Food Thoughts

"Help me eat up the Bak Chor Mee in Singapore." Those are words from Carol, before I went back to Singapore. It is safe to say it is a common assumption that overseas Singaporeans will eat a storm from the moment they touch down until they depart again. I thought I would be doing the same when it was finally my turn to return home.

Other than the weather which really got to me, I had an unexpected experience of feeling as if I had never been away before. I couldn't even remember what was my first food upon my return by now. Local food re-aligned to my taste buds seamlessly. I didn't notice how exceptionally delicious my food tasted or craved for anything in particular. I did though, stopped by Jalan Besar Hawker Centre to have my $1.20 ice kachang, which in my opinion is the best ice kachang in Singapore by far. But that was because I was in the vicinity to purchase some kitchen items. I didn't travel far specially for it.

The teh still suck at that particular stall in Teck Whye Shopping Centre. I couldn't help but made a remark to my mum that I could brew a more drinkable version this morning with inferior equipment and ingredients. As a matter of fact, I did. I enjoyed the experience of sitting down and being served my fishball noodles and teh without having to feel a pinch when it was time to foot the bill. That was an amazing saving grace for Singapore, good food at affordable price. I never took that for granted. My friends had heard me commenting too much on this over the years. Once too often perhaps, till they may be secretly pleased I'm no longer around to spread my doom-gospel.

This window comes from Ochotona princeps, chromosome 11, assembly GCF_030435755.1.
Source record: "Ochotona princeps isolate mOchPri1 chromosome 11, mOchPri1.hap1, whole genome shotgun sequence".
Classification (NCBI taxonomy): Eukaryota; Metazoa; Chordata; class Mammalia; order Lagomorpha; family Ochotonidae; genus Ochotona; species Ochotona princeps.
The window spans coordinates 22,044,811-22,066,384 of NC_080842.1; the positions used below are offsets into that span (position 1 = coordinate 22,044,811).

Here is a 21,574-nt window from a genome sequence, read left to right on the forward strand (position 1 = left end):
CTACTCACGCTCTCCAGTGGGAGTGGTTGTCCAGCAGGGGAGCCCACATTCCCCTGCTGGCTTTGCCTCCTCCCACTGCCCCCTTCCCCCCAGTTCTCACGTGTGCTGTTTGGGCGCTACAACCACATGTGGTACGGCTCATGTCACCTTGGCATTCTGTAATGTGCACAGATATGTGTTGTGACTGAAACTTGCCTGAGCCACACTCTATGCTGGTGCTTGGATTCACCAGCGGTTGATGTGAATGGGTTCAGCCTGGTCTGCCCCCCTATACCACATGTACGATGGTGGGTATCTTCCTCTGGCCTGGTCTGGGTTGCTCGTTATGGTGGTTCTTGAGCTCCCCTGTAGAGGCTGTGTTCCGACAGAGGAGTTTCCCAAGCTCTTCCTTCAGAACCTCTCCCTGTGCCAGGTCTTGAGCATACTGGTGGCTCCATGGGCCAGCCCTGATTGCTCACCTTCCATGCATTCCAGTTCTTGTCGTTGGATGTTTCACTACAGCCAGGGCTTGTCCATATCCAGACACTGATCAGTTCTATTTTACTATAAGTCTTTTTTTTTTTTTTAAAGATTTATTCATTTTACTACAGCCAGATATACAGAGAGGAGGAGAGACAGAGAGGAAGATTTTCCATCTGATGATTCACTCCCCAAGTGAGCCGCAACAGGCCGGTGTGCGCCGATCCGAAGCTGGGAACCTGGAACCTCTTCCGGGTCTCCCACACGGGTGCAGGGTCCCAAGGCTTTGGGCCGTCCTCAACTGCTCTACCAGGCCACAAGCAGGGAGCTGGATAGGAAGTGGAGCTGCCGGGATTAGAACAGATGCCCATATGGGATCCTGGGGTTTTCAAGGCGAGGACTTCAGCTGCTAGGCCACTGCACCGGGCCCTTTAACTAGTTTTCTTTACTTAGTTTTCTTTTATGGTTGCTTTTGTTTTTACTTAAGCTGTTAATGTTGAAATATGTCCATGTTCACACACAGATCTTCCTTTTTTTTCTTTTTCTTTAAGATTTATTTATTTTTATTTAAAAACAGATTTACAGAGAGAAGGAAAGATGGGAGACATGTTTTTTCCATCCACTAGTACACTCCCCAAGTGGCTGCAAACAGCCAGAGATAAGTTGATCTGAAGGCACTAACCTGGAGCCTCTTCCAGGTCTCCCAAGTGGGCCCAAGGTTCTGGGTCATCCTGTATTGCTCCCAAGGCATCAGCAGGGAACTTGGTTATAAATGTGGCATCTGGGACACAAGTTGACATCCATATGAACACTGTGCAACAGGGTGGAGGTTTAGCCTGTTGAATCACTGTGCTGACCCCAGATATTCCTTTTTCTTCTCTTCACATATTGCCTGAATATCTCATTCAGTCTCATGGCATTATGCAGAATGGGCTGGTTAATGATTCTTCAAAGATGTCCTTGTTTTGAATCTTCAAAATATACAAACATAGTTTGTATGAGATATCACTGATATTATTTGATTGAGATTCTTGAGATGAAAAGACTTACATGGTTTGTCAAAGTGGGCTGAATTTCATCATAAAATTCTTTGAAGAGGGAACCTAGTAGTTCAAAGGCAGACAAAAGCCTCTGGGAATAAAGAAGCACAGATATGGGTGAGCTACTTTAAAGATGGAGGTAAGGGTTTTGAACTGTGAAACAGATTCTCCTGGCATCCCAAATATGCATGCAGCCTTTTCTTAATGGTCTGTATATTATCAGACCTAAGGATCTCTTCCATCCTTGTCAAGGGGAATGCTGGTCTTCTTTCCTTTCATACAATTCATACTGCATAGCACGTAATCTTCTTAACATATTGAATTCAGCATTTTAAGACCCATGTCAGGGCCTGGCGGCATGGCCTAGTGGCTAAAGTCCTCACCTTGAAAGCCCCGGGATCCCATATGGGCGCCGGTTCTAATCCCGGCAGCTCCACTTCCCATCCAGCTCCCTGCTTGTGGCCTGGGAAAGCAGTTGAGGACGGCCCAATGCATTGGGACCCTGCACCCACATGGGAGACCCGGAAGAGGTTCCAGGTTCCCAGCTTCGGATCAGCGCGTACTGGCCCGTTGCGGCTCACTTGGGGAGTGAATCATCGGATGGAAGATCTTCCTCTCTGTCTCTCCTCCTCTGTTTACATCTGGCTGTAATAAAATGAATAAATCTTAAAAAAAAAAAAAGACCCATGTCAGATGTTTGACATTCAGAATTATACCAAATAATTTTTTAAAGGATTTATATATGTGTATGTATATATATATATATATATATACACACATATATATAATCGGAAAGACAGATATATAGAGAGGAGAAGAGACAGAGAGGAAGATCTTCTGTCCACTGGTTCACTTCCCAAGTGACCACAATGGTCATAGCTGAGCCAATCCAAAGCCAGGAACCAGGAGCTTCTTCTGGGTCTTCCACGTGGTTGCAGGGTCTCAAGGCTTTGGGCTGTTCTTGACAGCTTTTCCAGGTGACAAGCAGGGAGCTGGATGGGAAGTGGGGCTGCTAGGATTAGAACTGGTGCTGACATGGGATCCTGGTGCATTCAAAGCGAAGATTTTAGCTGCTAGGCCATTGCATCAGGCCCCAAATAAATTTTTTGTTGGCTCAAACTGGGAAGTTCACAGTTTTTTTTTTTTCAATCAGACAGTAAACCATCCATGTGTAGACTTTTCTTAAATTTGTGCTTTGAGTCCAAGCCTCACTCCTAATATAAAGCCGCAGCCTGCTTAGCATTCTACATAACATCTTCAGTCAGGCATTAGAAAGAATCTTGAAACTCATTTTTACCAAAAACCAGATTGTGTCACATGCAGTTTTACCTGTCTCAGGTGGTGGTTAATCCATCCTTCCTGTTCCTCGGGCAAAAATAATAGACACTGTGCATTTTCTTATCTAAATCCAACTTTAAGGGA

I pray no one reads this one for the broken record is somewhat spinning again today. Over the years, I read signs which worried me. I could see one of the aspects I love most about Singapore is slowly drifting into decrepitude but there isn't anything I could do about it. It is probably an unintended by-product  of our government's fixation on progress. Singapore has been enmeshed into an obsession for upgrading. We must look nice, new and nothing less than perfect. No, that's actually not enough. Everything around us must be swagger quality. No, you cannot go around with a Nokia phone with a rubber band tied across the screen. That's societal death sentence. Our cars reflect our manhood. The bigger it is, the bigger it is. It has to perform and preferably polished. Our pets should be manicured, whenever possible. Slapping an Adidas dog-shirt on our pet dogs in Singapore heat is cool. We must live in condos. If that isn't possible, we must live in HDB flats that looks like a condo. Renovation is a must. A HDB flat isn't complete without false ceilings and feature walls that go out of fashion in a decade. That is when we do it all over again. Walls must be hacked because our house should not look like the chap's house next door. Never mind if we saw the floor plan and agreed to it before signing that agreement of lease. We pay for walls HDB built, pay a contractor to hack them away and pay the same contractor to patch it up in another spot because customisation is fun. Come on, some of us buy a Mac and run it on Windows OS. What's a bit of wall hacking?

"You can't save on paint when you paint," my buddy implored. "There are things that you cannot save!" Oh. Really. No wonder some girls clad their faces like geishas when they hit the streets. Eating a dozen of Omega 3 pills a day isn't particularly a good idea even though these are good for us. There are some simple rules in life that shouldn't be confounded. It wasn't about saving, splurging, being stingy or spendthrift. It was about being commonsensical. Anyway I did a decent job painting my entire house in 4-5 days, saving paint or otherwise.

When it comes to food. Good old food's not good enough. Food's gonna be garnished gingerly with a little bit of zing, a bit of zip and a bit of boomz. Perfectly functional acrylic signboards must be pulled down, replied by glamourous pictures of badly photoshopped food and their pricing in random fashion. That too, became an eyesore and had to be substituted with designer fonts and colours.